understand the logic behind Bonding the Neutral and Isolating Ground the green earth ground or bare copper always connects to the metal of the panel box, or any metal that you touch. the [white] neutral only connects [bonds] to the green earth ground connection at the main panel. in any sub panels wired from the main panel you isolate the neutral from ...


5

The tester will show "correct". Opening the outlet is the only way to check it that I know of.


5

You must buy lugs either way. Do it right. You can't double-tap a lug. You can buy "staircase" lugs that are 1-lug width but provide 2 lugs, but you can't torque one without removing the other. And they may not fit on your breaker. In that case, you'd use 3-lug Polaris connectors. Regardless, these don't come in small-large-large, so you'll have ...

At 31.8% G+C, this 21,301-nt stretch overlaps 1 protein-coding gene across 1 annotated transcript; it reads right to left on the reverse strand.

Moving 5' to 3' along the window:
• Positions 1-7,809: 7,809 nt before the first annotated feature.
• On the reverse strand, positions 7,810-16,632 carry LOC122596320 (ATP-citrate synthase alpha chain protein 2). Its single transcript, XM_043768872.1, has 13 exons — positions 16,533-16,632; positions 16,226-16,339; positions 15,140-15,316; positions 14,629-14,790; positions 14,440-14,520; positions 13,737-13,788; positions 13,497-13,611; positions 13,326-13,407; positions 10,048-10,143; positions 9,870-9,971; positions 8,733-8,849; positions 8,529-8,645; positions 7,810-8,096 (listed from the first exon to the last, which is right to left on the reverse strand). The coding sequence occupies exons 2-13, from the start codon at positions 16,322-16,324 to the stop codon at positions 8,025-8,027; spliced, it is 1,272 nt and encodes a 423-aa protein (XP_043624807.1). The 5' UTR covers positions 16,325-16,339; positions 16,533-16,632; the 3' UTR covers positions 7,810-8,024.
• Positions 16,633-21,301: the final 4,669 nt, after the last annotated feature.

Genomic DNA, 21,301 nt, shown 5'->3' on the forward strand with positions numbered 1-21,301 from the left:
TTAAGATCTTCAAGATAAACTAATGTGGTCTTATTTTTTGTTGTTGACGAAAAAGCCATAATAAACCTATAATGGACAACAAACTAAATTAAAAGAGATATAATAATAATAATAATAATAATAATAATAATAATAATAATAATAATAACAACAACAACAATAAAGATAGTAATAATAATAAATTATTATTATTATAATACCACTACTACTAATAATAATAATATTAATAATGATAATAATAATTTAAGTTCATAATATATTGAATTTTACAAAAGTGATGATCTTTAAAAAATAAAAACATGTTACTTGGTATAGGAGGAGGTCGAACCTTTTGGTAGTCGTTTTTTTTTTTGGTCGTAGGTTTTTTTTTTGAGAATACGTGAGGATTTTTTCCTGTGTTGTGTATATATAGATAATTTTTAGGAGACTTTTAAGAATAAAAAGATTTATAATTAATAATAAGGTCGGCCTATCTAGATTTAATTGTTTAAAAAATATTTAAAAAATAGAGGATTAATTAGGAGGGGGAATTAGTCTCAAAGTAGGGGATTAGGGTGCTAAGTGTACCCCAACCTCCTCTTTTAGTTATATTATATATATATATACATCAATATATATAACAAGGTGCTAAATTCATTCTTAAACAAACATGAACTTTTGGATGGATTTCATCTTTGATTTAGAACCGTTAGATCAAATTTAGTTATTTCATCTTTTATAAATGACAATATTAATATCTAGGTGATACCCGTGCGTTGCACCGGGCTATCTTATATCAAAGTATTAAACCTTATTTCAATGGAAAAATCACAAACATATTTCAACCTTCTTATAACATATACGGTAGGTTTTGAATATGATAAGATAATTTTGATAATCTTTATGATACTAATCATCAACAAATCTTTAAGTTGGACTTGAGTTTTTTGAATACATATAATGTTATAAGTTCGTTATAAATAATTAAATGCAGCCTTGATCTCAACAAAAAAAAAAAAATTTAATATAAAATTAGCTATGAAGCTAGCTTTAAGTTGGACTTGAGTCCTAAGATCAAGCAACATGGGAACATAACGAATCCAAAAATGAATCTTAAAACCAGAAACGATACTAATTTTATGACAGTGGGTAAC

5

No, that's not right. -- Unless UL says it is (i.e. if they approved the labeling and instructions for the lug to say that you can do that). But I really doubt that. Retrofit a ground bar. They are readily available in the $7 range. Your panel probably has holes pre-drilled and pre-tapped for an accessory ground bar; add a photo of your panel's labeling ...


5

Our first rule of subpanels is Think Big. Really Big. A 6-space panel might be dirt cheap and cure the itch today, but for a couple of pizzas, you can get a 30-space and cure the itch forever. We really want you to do that. There are plenty of stupid and useless ways to waste money in electrical work, but the one here is going too small and getting in the ...